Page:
Dr James Ohene-Djan is co-Founder of WinkBall and senior lecturer at Goldsmiths University. SPONSORED FEATURE.
The blistering pace of change in the news and media industry since the dawn of the digital age has produced such an enormous revolution that academics and commentators struggle to describe what has happened, let alone predict the future.
The tech gurus of yesteryear have gone the way of the “anchorman’s moustache” as “futurologists”, so recently a feature of media boardrooms, are subtly relegated to the status of ancient soothsayers.
Ever since video killed the radio star, predictions have been made about the end of news reporting and journalism altogether.
Artificial Intelligence systems and the rise of the machine will, of course, obliterate human input, turning the whole medium into a giant video game.
Or, will it? Upon close inspection these doomsday predictions never quite stand up to historic reality.
When commercial broadcast radio launched in 1906 there were widespread predictions of the death of books. When TV was invented, it was to be the end of radio. And so on.
Digital “convergence” has meant the greatest media boom the world has ever known, but it has proven hard for the industry itself to bottle up and sell.
However, as with so many revolutions, the more things change the more they stay the same.
At the root of all media is the human connection. From a one-to-one Skype call to a podcast that reaches millions, or the coverage of global sporting events that reach half the planet, people are interested in people, and they are interested in seeing the world through the eyes of others.
Interviews and eye-witness accounts remain the most relevant and pertinent way to report on events and stories.
When the famous Times correspondent William Howard Russell reported from the front of the Crimean war in 1854, the nation was enraptured, The Times made its fortune and the newspaper format came of age.
This year sees the launch of a new format, albeit tried and tested, of reporting on events and stories, but one tailored for the age of digital video.
The “sponsored video report” developed by WinkBall is a reporting module, gleaned from the best standards of broadcasting and converted into a digital commodity that can suit any digital medium. An example can be seen below.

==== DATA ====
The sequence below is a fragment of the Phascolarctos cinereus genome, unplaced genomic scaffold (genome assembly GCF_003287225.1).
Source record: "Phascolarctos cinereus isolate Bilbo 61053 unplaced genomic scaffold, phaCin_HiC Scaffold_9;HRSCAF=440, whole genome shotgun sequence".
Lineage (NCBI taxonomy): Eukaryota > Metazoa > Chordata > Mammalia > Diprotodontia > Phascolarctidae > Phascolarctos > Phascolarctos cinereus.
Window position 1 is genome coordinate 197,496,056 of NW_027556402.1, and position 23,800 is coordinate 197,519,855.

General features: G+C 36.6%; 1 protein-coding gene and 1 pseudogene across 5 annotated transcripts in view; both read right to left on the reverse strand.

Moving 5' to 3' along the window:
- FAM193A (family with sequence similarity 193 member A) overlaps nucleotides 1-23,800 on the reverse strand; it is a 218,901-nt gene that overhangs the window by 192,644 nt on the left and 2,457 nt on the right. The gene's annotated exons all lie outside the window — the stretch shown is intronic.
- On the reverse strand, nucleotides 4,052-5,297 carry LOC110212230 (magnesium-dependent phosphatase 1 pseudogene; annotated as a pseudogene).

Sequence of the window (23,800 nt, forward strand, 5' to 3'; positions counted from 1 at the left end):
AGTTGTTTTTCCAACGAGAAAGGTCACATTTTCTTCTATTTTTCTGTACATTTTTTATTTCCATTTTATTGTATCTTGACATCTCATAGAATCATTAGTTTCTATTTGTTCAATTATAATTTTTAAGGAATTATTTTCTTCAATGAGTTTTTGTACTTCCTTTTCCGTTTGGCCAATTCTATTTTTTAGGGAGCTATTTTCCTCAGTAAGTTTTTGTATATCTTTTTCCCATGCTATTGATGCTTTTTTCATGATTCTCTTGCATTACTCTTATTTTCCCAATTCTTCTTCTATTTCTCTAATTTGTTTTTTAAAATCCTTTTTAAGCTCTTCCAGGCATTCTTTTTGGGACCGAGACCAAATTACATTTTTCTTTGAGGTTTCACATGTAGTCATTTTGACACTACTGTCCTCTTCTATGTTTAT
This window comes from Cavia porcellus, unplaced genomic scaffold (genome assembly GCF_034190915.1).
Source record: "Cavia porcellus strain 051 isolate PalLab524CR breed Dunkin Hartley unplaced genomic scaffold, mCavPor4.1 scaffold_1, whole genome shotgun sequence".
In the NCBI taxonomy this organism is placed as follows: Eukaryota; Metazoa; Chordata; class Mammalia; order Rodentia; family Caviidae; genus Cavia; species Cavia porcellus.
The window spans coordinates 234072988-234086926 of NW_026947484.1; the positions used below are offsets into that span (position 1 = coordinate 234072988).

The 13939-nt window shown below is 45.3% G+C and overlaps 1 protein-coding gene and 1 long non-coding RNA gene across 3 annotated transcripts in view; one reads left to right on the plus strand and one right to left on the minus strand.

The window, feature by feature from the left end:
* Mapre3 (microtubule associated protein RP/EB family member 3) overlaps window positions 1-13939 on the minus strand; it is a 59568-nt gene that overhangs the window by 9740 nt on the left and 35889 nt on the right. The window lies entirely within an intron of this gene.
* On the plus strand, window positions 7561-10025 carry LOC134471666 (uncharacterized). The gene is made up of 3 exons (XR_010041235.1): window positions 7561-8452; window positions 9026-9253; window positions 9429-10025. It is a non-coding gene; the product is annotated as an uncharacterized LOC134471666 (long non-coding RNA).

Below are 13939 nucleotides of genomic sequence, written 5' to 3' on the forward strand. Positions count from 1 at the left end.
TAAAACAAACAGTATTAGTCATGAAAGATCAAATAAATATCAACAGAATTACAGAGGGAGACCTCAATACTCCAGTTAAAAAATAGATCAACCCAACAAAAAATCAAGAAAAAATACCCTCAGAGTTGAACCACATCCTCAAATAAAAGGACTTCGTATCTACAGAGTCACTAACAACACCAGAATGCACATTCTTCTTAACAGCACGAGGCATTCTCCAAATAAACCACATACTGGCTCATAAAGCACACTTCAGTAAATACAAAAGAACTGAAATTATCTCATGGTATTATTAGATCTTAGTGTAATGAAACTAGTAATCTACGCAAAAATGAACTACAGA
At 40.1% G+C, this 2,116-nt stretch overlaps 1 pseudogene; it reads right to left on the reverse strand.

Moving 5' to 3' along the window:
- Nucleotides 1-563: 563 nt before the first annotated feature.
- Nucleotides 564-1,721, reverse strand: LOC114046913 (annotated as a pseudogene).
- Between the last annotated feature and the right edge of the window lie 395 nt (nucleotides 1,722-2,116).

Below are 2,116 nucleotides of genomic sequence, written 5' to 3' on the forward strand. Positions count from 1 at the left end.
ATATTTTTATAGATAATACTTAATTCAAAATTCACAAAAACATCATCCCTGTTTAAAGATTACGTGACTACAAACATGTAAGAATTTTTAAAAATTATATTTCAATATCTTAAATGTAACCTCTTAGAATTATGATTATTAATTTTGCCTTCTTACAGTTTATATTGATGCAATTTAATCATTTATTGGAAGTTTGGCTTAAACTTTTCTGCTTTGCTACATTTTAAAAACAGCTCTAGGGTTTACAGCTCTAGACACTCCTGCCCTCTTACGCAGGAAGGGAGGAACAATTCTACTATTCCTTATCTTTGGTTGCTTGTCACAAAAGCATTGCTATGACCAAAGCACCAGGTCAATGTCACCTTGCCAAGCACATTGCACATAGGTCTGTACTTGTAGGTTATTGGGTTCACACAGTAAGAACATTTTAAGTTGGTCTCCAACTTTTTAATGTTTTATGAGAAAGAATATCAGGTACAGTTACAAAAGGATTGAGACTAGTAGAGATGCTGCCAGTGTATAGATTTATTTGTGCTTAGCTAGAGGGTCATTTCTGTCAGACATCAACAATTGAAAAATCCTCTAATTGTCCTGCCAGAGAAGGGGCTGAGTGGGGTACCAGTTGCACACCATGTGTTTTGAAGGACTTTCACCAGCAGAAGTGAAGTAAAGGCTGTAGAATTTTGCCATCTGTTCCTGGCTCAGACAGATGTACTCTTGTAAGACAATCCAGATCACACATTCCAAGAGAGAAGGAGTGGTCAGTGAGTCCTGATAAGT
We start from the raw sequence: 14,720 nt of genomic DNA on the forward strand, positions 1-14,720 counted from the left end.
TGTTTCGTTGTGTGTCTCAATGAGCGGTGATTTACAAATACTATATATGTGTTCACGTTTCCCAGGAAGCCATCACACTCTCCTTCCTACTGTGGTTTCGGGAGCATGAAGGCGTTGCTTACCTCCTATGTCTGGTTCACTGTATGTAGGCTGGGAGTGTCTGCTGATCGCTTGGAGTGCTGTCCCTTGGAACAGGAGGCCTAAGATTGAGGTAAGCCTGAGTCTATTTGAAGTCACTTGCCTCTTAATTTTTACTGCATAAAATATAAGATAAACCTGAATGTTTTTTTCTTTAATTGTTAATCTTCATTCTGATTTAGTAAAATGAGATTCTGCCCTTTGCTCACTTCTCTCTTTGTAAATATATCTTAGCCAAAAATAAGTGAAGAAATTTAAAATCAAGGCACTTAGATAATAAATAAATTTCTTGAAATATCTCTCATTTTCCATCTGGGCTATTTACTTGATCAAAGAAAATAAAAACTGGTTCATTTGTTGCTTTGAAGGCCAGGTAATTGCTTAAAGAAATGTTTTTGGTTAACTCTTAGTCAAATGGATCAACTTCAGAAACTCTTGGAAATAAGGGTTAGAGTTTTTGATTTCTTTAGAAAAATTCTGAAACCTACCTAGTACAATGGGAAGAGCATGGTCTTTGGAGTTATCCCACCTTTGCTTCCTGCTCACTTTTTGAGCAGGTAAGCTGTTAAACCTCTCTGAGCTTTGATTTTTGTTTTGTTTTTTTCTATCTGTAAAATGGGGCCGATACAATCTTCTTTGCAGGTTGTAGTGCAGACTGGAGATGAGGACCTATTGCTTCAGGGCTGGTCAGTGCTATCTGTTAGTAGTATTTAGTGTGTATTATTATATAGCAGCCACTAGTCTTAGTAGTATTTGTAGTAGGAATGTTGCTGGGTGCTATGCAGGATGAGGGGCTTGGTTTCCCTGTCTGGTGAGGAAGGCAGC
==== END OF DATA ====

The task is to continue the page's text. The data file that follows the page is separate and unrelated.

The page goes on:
Whether delivered by smartphone, set top box, or in the back of a cab, the WinkBall sponsored report is designed to take the consumer to the event and the sponsor to the consumer, without compromising the integrity of the report or the messages from the sponsor.
Dr James Ohene-Djan, co-founder of WinkBall and senior lecturer at Goldsmiths University, said: “Our growing members network of professional reporters/videographers are creating some of the finest content on the web.
“Digital publishers are able to benefit from this ready-made publishing solution without the cost through our news wire, where videos are free to air.”
“One thing is for certain, in this changing media landscape we are never going to run out of events to cover and will never run out of businesses wishing to reach consumers and associate their brands with relevant, compelling news content.”
The sponsored video news report is the perfect match for businesses and publishers alike. It offers a clean break from tedious video ads slapped on to “clickbait” content. It delivers so much more than the PR dressed as news that has so diminished the media industry.
WinkBall’s news reports represent a flight to quality and a boon to aspirational journalism. A chance for a new generation of videographers, reporters and producers to ply their trade.
The more things change…
To find out more about WinkBall, please contact www.winkball.com or email email@example.com.